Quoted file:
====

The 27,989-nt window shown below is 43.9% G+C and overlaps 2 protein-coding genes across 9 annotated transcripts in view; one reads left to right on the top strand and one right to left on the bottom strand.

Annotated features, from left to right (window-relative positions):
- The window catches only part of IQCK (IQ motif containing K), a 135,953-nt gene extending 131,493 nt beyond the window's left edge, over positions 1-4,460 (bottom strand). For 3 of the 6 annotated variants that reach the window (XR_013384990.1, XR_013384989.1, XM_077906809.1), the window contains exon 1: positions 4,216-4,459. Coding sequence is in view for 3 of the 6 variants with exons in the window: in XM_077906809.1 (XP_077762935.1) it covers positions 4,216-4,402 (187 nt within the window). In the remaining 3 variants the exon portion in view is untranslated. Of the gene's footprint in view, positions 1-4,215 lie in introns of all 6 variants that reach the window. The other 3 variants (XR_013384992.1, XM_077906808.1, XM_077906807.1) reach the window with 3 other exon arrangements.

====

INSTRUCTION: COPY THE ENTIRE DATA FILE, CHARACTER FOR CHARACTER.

The 27,989-nt window shown below is 43.9% G+C and overlaps 2 protein-coding genes across 9 annotated transcripts in view; one reads left to right on the top strand and one right to left on the bottom strand.

Annotated features, from left to right (window-relative positions):
- The window catches only part of IQCK (IQ motif containing K), a 135,953-nt gene extending 131,493 nt beyond the window's left edge, over positions 1-4,460 (bottom strand). For 3 of the 6 annotated variants that reach the window (XR_013384990.1, XR_013384989.1, XM_077906809.1), the window contains exon 1: positions 4,216-4,459. Coding sequence is in view for 3 of the 6 variants with exons in the window: in XM_077906809.1 (XP_077762935.1) it covers positions 4,216-4,402 (187 nt within the window). In the remaining 3 variants the exon portion in view is untranslated. Of the gene's footprint in view, positions 1-4,215 lie in introns of all 6 variants that reach the window. The other 3 variants (XR_013384992.1, XM_077906808.1, XM_077906807.1) reach the window with 3 other exon arrangements.